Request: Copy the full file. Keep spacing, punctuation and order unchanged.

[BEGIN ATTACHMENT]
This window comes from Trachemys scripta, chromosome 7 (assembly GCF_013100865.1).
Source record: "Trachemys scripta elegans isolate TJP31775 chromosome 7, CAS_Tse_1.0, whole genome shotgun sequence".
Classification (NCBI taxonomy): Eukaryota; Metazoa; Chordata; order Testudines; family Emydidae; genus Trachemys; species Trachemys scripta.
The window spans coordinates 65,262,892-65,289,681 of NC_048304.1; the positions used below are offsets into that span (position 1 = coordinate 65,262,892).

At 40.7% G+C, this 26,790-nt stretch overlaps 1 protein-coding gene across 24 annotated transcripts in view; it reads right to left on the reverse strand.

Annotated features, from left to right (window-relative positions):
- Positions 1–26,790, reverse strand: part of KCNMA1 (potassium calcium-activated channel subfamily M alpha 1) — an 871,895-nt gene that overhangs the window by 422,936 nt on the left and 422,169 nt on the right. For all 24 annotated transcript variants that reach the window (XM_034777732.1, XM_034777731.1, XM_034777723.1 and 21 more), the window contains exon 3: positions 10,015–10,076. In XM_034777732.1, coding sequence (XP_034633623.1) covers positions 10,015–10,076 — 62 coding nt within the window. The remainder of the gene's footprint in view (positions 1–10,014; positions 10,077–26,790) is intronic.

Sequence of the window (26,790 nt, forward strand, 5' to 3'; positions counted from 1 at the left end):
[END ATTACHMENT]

This window comes from Trachemys scripta, chromosome 7 (assembly GCF_013100865.1).
Source record: "Trachemys scripta elegans isolate TJP31775 chromosome 7, CAS_Tse_1.0, whole genome shotgun sequence".
Classification (NCBI taxonomy): Eukaryota; Metazoa; Chordata; order Testudines; family Emydidae; genus Trachemys; species Trachemys scripta.
The window spans coordinates 65,262,892-65,289,681 of NC_048304.1; the positions used below are offsets into that span (position 1 = coordinate 65,262,892).

At 40.7% G+C, this 26,790-nt stretch overlaps 1 protein-coding gene across 24 annotated transcripts in view; it reads right to left on the reverse strand.

Annotated features, from left to right (window-relative positions):
- Positions 1–26,790, reverse strand: part of KCNMA1 (potassium calcium-activated channel subfamily M alpha 1) — an 871,895-nt gene that overhangs the window by 422,936 nt on the left and 422,169 nt on the right. For all 24 annotated transcript variants that reach the window (XM_034777732.1, XM_034777731.1, XM_034777723.1 and 21 more), the window contains exon 3: positions 10,015–10,076. In XM_034777732.1, coding sequence (XP_034633623.1) covers positions 10,015–10,076 — 62 coding nt within the window. The remainder of the gene's footprint in view (positions 1–10,014; positions 10,077–26,790) is intronic.

Sequence of the window (26,790 nt, forward strand, 5' to 3'; positions counted from 1 at the left end):